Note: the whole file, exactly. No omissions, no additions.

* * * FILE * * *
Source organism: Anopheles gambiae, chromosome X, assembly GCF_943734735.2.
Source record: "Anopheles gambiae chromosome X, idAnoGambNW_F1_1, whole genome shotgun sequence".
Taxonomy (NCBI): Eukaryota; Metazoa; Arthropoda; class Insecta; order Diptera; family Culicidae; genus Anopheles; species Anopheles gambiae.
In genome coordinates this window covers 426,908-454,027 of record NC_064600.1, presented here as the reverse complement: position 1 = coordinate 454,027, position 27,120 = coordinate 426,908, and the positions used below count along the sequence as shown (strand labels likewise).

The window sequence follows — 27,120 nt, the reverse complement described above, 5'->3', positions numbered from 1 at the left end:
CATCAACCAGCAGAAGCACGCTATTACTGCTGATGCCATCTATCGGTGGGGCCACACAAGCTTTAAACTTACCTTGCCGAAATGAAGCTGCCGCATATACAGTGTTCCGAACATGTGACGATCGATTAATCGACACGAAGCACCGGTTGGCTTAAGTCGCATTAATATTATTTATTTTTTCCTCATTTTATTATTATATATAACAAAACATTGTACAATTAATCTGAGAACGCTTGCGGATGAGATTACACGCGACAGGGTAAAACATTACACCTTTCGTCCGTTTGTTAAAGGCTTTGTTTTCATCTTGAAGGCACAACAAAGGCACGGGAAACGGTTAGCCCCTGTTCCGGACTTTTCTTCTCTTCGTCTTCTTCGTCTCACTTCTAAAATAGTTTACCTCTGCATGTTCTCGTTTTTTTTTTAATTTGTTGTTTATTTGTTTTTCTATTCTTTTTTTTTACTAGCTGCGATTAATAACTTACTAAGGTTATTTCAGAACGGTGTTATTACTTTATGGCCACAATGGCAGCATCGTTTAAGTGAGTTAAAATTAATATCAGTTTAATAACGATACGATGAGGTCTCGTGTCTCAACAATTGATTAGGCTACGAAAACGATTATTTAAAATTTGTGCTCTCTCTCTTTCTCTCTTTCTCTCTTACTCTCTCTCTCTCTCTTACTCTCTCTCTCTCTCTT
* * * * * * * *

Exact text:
Source organism: Anopheles gambiae, chromosome X, assembly GCF_943734735.2.
Source record: "Anopheles gambiae chromosome X, idAnoGambNW_F1_1, whole genome shotgun sequence".
Taxonomy (NCBI): Eukaryota; Metazoa; Arthropoda; class Insecta; order Diptera; family Culicidae; genus Anopheles; species Anopheles gambiae.
In genome coordinates this window covers 426,908-454,027 of record NC_064600.1, presented here as the reverse complement: position 1 = coordinate 454,027, position 27,120 = coordinate 426,908, and the positions used below count along the sequence as shown (strand labels likewise).

The window sequence follows — 27,120 nt, the reverse complement described above, 5'->3', positions numbered from 1 at the left end:
CATCAACCAGCAGAAGCACGCTATTACTGCTGATGCCATCTATCGGTGGGGCCACACAAGCTTTAAACTTACCTTGCCGAAATGAAGCTGCCGCATATACAGTGTTCCGAACATGTGACGATCGATTAATCGACACGAAGCACCGGTTGGCTTAAGTCGCATTAATATTATTTATTTTTTCCTCATTTTATTATTATATATAACAAAACATTGTACAATTAATCTGAGAACGCTTGCGGATGAGATTACACGCGACAGGGTAAAACATTACACCTTTCGTCCGTTTGTTAAAGGCTTTGTTTTCATCTTGAAGGCACAACAAAGGCACGGGAAACGGTTAGCCCCTGTTCCGGACTTTTCTTCTCTTCGTCTTCTTCGTCTCACTTCTAAAATAGTTTACCTCTGCATGTTCTCGTTTTTTTTTTAATTTGTTGTTTATTTGTTTTTCTATTCTTTTTTTTTACTAGCTGCGATTAATAACTTACTAAGGTTATTTCAGAACGGTGTTATTACTTTATGGCCACAATGGCAGCATCGTTTAAGTGAGTTAAAATTAATATCAGTTTAATAACGATACGATGAGGTCTCGTGTCTCAACAATTGATTAGGCTACGAAAACGATTATTTAAAATTTGTGCTCTCTCTCTTTCTCTCTTTCTCTCTTACTCTCTCTCTCTCTCTTACTCTCTCTCTCTCTCTT